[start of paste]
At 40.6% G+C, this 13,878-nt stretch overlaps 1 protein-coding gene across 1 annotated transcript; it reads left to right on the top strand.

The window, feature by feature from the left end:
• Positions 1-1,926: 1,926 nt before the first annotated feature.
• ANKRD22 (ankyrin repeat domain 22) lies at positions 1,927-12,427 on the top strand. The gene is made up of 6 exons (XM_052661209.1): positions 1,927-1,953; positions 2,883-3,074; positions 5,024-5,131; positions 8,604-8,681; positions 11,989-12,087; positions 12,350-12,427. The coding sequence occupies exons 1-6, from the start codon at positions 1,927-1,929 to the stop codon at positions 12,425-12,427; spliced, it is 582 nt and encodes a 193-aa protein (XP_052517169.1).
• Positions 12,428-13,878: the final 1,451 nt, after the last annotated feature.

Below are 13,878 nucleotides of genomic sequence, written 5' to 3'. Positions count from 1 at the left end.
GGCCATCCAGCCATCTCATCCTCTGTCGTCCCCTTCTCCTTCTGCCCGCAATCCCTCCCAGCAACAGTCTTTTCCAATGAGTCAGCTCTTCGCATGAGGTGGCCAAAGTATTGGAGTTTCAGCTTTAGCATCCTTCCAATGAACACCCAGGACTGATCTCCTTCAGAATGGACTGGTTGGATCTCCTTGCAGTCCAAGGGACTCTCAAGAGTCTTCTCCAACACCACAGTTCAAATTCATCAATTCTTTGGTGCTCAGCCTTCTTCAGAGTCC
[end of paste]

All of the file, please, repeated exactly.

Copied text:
At 40.6% G+C, this 13,878-nt stretch overlaps 1 protein-coding gene across 1 annotated transcript; it reads left to right on the top strand.

The window, feature by feature from the left end:
• Positions 1-1,926: 1,926 nt before the first annotated feature.
• ANKRD22 (ankyrin repeat domain 22) lies at positions 1,927-12,427 on the top strand. The gene is made up of 6 exons (XM_052661209.1): positions 1,927-1,953; positions 2,883-3,074; positions 5,024-5,131; positions 8,604-8,681; positions 11,989-12,087; positions 12,350-12,427. The coding sequence occupies exons 1-6, from the start codon at positions 1,927-1,929 to the stop codon at positions 12,425-12,427; spliced, it is 582 nt and encodes a 193-aa protein (XP_052517169.1).
• Positions 12,428-13,878: the final 1,451 nt, after the last annotated feature.

Below are 13,878 nucleotides of genomic sequence, written 5' to 3'. Positions count from 1 at the left end.
GGCCATCCAGCCATCTCATCCTCTGTCGTCCCCTTCTCCTTCTGCCCGCAATCCCTCCCAGCAACAGTCTTTTCCAATGAGTCAGCTCTTCGCATGAGGTGGCCAAAGTATTGGAGTTTCAGCTTTAGCATCCTTCCAATGAACACCCAGGACTGATCTCCTTCAGAATGGACTGGTTGGATCTCCTTGCAGTCCAAGGGACTCTCAAGAGTCTTCTCCAACACCACAGTTCAAATTCATCAATTCTTTGGTGCTCAGCCTTCTTCAGAGTCC